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    Creative Spirits: Three Painters – Three Photographers
  • Signature Style

    Previously in our weekly newsletters, I mentioned some of the differences between “technique” and “art”. Good technique does not necessarily make a good artwork, i.e.: you can be a great technician and your prints may be beautiful and luminous, but if the image or subject is not of interest – the works will be lacking. The reverse is less true, you can make a fantastic photograph and if the print isn’t great, often you can still get by with the power of the visual impact. That said, when we look at a work we are often hoping to find a kind of “marriage” between vision and technique. One where you can appreciate the imagery and the technique doesn’t distract from your appreciation of it. Even great photographs are hard to look at if they are not printed well, creased or unspotted.

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    Signature Style
  • Equivalents

    “Through clouds I wanted to put down my philosophy of life – to show that my photographs were not due to subject matter – not to special trees, or faces, or interiors, to special privileges, clouds were there for everyone- no tax as yet on them – free.”

    Considered by many the father of the art of photography both as a noted gallerist, artist, and through his efforts as editor of both Camera Notes and Camera Work, two publications dedicated to elevating people’s understanding of the photographic medium.

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    Equivalents
  • f64

    Group f64, although short-lived, had an incredible impact on the art of photography in the United States. These West Coast photographers and their shared principals formed a truly American approach to photography for both photographers and students of the medium in the 20th Century. The ideals of the group were to use a large-format camera to produce contact prints, the purest representation of a negative with no enlargement. They stressed no cropping or other hand manipulations, and the use of a very small aperture, which produced images with an extremely large depth of field. Also stressed was that the photographer who took the photograph was the one who printed it.  Therefore guaranteeing the interpretation was true to the negative. Unlike what was common among many of the European photographers who felt photographs were made by the photographer and the prints were made by darkroom technicians.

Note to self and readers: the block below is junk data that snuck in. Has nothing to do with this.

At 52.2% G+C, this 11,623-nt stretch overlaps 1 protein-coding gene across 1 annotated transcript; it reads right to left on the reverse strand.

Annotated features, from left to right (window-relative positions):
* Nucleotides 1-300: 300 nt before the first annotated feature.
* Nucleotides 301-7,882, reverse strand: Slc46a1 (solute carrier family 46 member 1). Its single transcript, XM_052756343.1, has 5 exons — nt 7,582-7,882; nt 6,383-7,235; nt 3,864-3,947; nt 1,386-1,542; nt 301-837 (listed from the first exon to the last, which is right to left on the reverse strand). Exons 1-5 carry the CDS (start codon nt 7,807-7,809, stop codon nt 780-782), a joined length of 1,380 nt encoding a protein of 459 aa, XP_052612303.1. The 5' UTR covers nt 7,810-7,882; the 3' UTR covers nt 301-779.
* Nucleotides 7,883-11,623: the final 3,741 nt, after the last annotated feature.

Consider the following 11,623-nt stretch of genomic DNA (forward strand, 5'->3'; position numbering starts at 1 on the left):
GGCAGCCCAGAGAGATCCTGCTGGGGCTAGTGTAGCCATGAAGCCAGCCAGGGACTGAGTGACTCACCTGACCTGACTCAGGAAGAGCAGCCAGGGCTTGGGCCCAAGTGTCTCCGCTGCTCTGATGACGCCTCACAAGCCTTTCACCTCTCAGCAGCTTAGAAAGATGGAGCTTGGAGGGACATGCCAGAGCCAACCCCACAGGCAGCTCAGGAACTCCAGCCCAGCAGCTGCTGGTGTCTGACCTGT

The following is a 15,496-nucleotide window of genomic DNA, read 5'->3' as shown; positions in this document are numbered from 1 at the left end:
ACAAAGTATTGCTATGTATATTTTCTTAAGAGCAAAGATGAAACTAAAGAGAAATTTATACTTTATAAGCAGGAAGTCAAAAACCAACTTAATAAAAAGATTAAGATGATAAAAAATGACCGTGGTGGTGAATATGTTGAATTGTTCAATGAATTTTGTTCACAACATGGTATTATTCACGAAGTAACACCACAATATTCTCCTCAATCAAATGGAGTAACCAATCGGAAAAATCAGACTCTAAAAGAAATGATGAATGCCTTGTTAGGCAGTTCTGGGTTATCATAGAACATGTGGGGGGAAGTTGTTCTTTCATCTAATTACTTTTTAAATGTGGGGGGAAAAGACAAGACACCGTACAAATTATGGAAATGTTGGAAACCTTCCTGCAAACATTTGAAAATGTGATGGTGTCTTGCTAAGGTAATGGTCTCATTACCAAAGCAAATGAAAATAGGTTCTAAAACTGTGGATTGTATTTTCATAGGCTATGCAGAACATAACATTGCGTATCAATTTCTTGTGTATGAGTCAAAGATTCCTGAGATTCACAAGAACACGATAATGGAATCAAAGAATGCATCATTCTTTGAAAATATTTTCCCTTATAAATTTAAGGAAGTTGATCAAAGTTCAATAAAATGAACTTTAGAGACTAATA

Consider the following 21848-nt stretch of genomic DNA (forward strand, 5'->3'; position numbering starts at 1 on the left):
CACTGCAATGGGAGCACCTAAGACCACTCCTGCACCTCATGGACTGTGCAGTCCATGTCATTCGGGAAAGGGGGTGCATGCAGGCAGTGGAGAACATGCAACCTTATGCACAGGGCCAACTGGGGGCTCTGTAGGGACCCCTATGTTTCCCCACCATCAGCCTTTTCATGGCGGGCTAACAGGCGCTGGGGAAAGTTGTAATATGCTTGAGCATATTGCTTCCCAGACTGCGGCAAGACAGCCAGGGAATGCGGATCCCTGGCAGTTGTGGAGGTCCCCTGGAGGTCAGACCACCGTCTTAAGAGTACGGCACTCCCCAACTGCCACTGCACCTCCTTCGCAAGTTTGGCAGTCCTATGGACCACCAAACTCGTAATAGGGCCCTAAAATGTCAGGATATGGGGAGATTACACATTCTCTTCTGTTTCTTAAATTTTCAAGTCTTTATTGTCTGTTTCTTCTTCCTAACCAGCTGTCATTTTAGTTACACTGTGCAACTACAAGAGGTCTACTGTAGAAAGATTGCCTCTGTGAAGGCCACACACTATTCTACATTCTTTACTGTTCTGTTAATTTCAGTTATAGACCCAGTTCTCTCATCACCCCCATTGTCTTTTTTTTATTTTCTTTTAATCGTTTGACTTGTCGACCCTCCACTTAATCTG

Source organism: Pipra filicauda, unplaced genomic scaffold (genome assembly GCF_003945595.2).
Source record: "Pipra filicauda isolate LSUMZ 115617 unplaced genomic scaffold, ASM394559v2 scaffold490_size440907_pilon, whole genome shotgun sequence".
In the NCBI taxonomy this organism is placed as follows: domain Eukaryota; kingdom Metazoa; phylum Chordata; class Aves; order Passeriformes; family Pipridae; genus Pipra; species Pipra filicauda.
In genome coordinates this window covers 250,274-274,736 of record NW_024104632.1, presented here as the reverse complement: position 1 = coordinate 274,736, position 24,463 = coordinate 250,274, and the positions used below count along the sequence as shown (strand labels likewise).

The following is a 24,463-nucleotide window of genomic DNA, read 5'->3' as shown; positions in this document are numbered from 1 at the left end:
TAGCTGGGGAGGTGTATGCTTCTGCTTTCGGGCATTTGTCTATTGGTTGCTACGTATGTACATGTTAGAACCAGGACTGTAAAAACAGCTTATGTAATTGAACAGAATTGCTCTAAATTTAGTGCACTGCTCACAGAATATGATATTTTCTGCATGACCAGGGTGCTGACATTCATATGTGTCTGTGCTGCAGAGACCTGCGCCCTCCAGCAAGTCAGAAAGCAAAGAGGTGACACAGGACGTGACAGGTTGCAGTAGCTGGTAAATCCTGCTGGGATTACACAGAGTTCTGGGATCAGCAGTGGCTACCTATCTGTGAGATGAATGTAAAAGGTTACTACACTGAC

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    f64
  • Labor

    In celebration of our Labor Day holiday this weekend we devote today’s History of Photography newsletter to three photographers who focused their cameras on labor. They are certainly not the only three but Jacob Riis, Lewis Hine, and Sebastião Salgado devoted their photographic efforts to not just photograph but to completely give their energies to help bring about both awareness and change for the lives of workers. Their photographs and publications helped significantly to bring about changes in everything from child labor, wages, health and safety regulations, and most importantly, legislation.

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    Labor
  • William Henry Fox Talbot- The Pencil of Nature

    Today I will continue with the story of the “invention” of a photographic process. If you were to read these blogs in chronological order, this one would be number three. The Science and Art episode would be first, followed by Mirror with a Memory – The Daguerreotype.  Although I haven’t been writing these in any order, I think they may make more sense if read that way.

    The English scientist, mathematician, botanist, linguist, and classical scholar, William Henry Fox Talbot was astonished at the news of Daguerre’s invention. Hearing the first reports of the Frenchman’s invention Talbot felt he had invented a technique that seemed equivalent. He rushed to publish and claim priority for his invention.

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    William Henry Fox Talbot- The Pencil of Nature